We started the surface refinishing of our new office! As usual photos don’t do it justice. I did manage to sneak in during their lunch hour and take a peek at the transformation in its early stages. The concrete is taking on a satin feel which is truly remarkable to experience. I wish all concrete could be like this… Oh and another bonus, having an indoor beach is be pretty cool for office parties too.
I would like to highly recommend the podcast series 99% Invisible produced by Roman Mars in Oakland. It is self described as “A tiny radio show about design, architecture & the 99% invisible activity that shapes our world.”. The Podcasts range in length from 10 to 30 minutes and are totally fascinating. You can learn more about it at http://99percentinvisible.org. Check it out. This kind of effort deserves our support. It is partially underwritten by AIA SF. You can get it through the iTunes store for free.
On Tuesday I had the opportunity to watch a live broadcast of TWiT TV’s MacBreak Weekly, a 2-hour internet broadcast (netcast) discussing all things concerning Apple products. TWiT TV’s Brick House studio is located in downtown Petaluma. The studio sets were designed by Emmy Award winner Roger C. Ambrose , and took me by surprise; I had no idea such a thing existed in Petaluma! The set design is fantastical, highlighted by a series of trussed arches. Interiors, sets, furniture, props, and lighting have been carefully designed and crafted down to the minutest detail.
If you have the opportunity, there is no charge to view any of TWIT TV’s several netcasts. I happened to be interested in the subject matter, but would have been perfectly happy spending 2 hours sitting, absorbing the incredible design of the studio interior and set.
Just in time for the Fall semester…… the Clearlake Campus modernization is wrapping up. Completed in just over 1 year, the campus has been transformed with three new buildings. These additions allow administration services to be located in the same building, the Culinary Arts program to expand with the latest cooking equipment and teaching aids, and for the Science Department to begin offering Anatomy classes due to the inclusion of a Wet Lab and Cadaver Room. Kudos go to Sundt Construction for meeting a tight construction schedule, in often very demanding conditions.
There has also been recent buzz in the local press. The Lake County Record-Bee has been keeping their eye on this project, letting the local citizens know that they have an amenity that adds real value to Lake County community. The entire Yuba College Community, Students and Staff alike, deserve my sincere thank you for remaining upbeat, energetic and commited throughout this lengthy process. They can all now take advantage of the modernized facility well into the future.
TLCD Architecture has joined Sonoma County BEST,Building Economic Success Together, which is a five-year strategic plan for job creation and prosperity to directly address our economic challenges. TLCD Architecture, along with the other BEST investors, form a collaborative partnership between the private and public sectors in Sonoma County to collectively work together to create jobs and restart the economic engine in Sonoma County. This is an exciting opportunity for us to be an active participant in the effort to reinvigorate our community.
Last week in honor of Earth Day a few of us (Avian, Bridgett, Bill, Julie, Marina, Stephen, Jack and myself) got together to give our green-roof deck a bit of love. We gathered up the deck furniture, got out the sanders and went to work. If you heard something last Wednesday at lunch that sounded like 10,000 angry hornets descending on TLCD, that was us. While some of us sanded off years of sun-baked slivers, others cleaned out the detritus that had accumulated on the green-roofs. In addition to a general clean, we decided to add some new plants to the roof. What was once a green-roof is now an eatable green-roof! Amongst the native grasses and sedums you will now find strawberries, lettuce, basil and tomatoes. It’s an experiment to find out what can be grown on a living roof. Thanks to all who joined in and helped. Now get out there and enjoy a nice break or lunch on the deck.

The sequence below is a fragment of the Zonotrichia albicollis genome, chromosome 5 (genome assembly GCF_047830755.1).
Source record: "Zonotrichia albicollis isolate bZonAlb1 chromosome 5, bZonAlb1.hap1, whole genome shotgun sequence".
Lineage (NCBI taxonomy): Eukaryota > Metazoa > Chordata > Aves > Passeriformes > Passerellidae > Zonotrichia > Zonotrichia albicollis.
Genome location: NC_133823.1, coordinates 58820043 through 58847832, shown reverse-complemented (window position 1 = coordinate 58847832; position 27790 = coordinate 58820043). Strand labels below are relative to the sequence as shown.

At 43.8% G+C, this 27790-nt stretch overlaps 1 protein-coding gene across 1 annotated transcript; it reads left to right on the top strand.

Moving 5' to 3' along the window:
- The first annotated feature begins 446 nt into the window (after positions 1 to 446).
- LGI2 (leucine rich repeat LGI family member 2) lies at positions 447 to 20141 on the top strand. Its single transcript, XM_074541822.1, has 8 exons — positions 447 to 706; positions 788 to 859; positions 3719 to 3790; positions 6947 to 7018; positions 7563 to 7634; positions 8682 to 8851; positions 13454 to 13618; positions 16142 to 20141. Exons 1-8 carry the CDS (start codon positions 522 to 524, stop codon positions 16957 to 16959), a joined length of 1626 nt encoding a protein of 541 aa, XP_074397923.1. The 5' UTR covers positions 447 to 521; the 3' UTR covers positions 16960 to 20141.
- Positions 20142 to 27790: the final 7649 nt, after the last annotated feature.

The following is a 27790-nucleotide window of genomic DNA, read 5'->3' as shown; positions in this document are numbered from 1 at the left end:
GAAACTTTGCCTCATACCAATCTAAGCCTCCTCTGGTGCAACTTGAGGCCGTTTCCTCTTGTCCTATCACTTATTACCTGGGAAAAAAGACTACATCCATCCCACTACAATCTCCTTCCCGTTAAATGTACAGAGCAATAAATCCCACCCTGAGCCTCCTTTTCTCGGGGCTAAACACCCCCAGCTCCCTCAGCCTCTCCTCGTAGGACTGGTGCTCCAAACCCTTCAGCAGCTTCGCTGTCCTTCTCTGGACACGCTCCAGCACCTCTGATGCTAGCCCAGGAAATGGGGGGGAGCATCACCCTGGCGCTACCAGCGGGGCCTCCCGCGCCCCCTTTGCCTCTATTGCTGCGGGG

For those unfamiliar with this longstanding tradition, every Wednesday at 5:00 the TLCD Architecture office gathers in our “Garage” conference room for snacks, refreshments, and a fun presentation. The topics range from updates on current project designs, the latest trends in architecture, current events in our community, slides shows of recent vacations, and sharing of our favorite hobbies.
It was a big turn out for our beer brewing presentation. What started as a fun experiment, has evolved into a full-fledged obsession and it was great to share my experience with everyone in the office. Dean Snodgrass, a fellow home brewer, helped describe the process of fermentation and the role that each ingredient plays in flavoring a brew. We also discussed a brief history of microbreweries (there are over 1,482 microbreweries across the United States, Sonoma County boasting some of the best!) and the burgeoning home brew culture.
During the presentation, participants sampled a number of our homemade brews including a Carmel Colored British Amber Ale, California Pale Ale, and Milk Stout. Kevin brought his own special dark stout and awesome pale ale to sample as well.
All in all it was an exciting talk and a fun way to share some outside interests with the rest of TLCD Architecture folks.
As many people may be aware the city of Detroit has admittedly seen better days. To give an example the current population about 40% of its postwar peak. This has resulted in what can be bluntly put as an excess of building stock, much of it in decay. While it’s not something we think about very often the slow decay of buildings has a strange surrealism and beauty to it, this has been captured by various photographers in Detroit recently particularly well by the these photographers (see links below).
Individuals and communities are gathering together today to transform metered parking spaces into temporary Park(ing) public places. What began as a single art installation by San Francisco design studio, Rebar, has turned into a global movement to bring awareness to the need for public open space especially in underserved urban areas. The annual event has evolved from its original tree-bench-sod model to include gardening demonstrations, free health clinics, and even live music performances. Check out instillations from 2009.